You've probably seen scary statistics, like the World Wildlife Fund's study that claims we will need two earths to sustain ourselves by the year 2050, or that the earth's fish supply will run out by the year 2048, but that doesn't have to be the case. As buzzy and ubiquitous as the green movement has become nowadays, there's a reason it's everywhere. According to the EPA, the amount of landfills that exist in the U.S. has been steadily shrinking for the past 20 years or so. This may sound like a good thing, but in actuality we produce more garbage, so the land fills are bursting at the seams with greenhouse gas and sometimes toxic substances. Some landfills, like Cecil County Central Landfill in Elkton, Maryland even require relocation and remediation by third-party companies like Sevenson Environmental. The growing garbage problem is starting to get stinky. Luckily, there's a lot you can do at home to combat it (and look like an earth-saving hero to all your friends), starting with the simple act of composting.
Why It's Helpful
The EPA reports that approximately 17 percent of all methane gas emitted in the U.S. comes from landfills, which lump dangerous refuse with helpful organic material. By starting a compost bin or area for your family, you are lessening toxic contributions to already overcrowded landfills. The EPA estimates that if every household composted their yard trimmings and food scraps, it could reduce the municipal waste stream by up to 25 percent. Furthermore, The United States Composting Council's findings show that for every one ton of composted waste, .25 metric tons of greenhouse gases are prevented. A Sierra Club study concluded that a family of four could easily create 500 pounds of compost in a year.
A Quick How-To
Did you know that you can compost egg shells, cardboard pizza boxes, nail clippings, old wool or cotton clothing, bills and even condoms? And the list goes on. All you need is a bin, bucket, soil and motivation to make the world a better place for your children. The recipe for compost is simple: use approximately a 1/1 ratio for soil and scraps, alternating approximately four-inch layers. A properly tended compost bin doesn't smell or breed harmful bacteria, as long as you don't add any fats, meats, dairy or oils. Once you begin your foray into greener pastures, be sure to aerate the soil with holes or earthworms. This also quickens the decomposition process. It is also important to stir your compost intermittently so it doesn't become impacted. From there you can use it to make the most beautiful, nutrient-rich garden that your home could ever need— and the earth will thank you.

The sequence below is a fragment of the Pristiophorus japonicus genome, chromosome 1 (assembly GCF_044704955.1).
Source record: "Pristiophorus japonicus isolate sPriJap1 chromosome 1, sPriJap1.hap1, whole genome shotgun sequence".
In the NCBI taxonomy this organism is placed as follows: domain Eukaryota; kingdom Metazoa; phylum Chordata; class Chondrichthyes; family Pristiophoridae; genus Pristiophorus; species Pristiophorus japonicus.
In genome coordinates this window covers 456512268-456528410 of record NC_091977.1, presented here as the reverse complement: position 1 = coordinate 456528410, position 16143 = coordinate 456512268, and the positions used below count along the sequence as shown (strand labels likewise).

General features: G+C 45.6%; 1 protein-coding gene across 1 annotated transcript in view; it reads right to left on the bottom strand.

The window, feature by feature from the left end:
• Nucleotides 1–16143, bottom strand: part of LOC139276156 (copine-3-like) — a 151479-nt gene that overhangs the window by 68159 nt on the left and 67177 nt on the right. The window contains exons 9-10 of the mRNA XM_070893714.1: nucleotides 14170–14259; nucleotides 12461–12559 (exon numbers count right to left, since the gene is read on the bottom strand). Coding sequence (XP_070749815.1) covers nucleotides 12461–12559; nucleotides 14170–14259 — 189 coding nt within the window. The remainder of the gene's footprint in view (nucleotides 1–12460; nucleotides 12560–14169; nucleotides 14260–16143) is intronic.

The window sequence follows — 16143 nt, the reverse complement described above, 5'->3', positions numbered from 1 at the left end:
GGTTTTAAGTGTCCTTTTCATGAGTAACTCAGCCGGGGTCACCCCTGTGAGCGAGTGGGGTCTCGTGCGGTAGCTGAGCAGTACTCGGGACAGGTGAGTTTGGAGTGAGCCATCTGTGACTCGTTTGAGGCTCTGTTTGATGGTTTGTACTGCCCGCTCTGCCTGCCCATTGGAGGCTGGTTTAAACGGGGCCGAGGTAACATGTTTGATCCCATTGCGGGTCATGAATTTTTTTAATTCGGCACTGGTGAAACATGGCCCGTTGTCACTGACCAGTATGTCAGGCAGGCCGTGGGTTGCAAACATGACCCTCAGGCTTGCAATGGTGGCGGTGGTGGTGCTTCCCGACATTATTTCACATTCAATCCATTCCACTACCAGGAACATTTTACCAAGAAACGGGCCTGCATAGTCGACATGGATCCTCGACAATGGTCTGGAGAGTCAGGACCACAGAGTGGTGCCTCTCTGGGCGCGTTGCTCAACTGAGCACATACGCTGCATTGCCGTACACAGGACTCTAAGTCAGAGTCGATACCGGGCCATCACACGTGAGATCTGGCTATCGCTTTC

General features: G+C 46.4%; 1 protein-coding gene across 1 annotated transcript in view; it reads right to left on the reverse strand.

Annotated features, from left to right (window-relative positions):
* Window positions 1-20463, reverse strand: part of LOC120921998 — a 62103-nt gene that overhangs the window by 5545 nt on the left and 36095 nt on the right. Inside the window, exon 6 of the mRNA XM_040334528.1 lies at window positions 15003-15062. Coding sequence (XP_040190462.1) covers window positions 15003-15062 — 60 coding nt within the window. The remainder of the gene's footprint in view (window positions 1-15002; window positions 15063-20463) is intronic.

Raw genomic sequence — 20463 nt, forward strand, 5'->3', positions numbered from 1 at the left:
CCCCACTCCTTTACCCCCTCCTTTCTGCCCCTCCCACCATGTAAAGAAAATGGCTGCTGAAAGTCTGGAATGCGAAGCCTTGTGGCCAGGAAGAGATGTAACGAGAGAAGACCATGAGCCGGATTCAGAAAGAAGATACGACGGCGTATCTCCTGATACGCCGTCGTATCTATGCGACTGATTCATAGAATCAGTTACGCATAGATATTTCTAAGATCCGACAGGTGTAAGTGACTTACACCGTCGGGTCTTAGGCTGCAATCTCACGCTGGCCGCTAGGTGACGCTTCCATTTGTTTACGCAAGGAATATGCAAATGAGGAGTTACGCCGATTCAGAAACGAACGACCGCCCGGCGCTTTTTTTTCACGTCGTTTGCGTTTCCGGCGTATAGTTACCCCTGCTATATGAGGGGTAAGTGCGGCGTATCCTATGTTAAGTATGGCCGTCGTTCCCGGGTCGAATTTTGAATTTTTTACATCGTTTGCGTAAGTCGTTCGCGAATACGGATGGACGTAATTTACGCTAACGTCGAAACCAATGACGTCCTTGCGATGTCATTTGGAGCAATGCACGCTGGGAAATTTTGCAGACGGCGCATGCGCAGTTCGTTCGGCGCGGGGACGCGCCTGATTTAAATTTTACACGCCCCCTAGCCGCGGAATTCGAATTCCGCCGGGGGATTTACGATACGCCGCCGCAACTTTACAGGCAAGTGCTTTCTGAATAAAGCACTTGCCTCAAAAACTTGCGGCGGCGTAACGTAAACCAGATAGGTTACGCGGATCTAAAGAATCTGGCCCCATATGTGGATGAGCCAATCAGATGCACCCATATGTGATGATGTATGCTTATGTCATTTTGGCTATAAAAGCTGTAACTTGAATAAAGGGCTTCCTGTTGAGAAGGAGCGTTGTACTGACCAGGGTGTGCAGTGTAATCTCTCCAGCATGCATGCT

The World Wildlife Fund projects that by the year 2050 we will need two more Earths to sustain our voracious appetites for consumption. As worldwide resources continue to dwindle, we need to get our act together quickly. Although it's not simple to change your life overnight, baby steps can reduce your carbon footprint.
A more natural lifestyle is integral in doing your part for the Earth . The simple truth is we need to consume less. It seems like no matter how many images, statistics and studies are thrust in front of us, most people still go on trying to keep up with the Joneses, buying things they don't really need. Take a moment to do some research and make some savvy, even fun, upgrades to your daily life to improve the Earth and your health.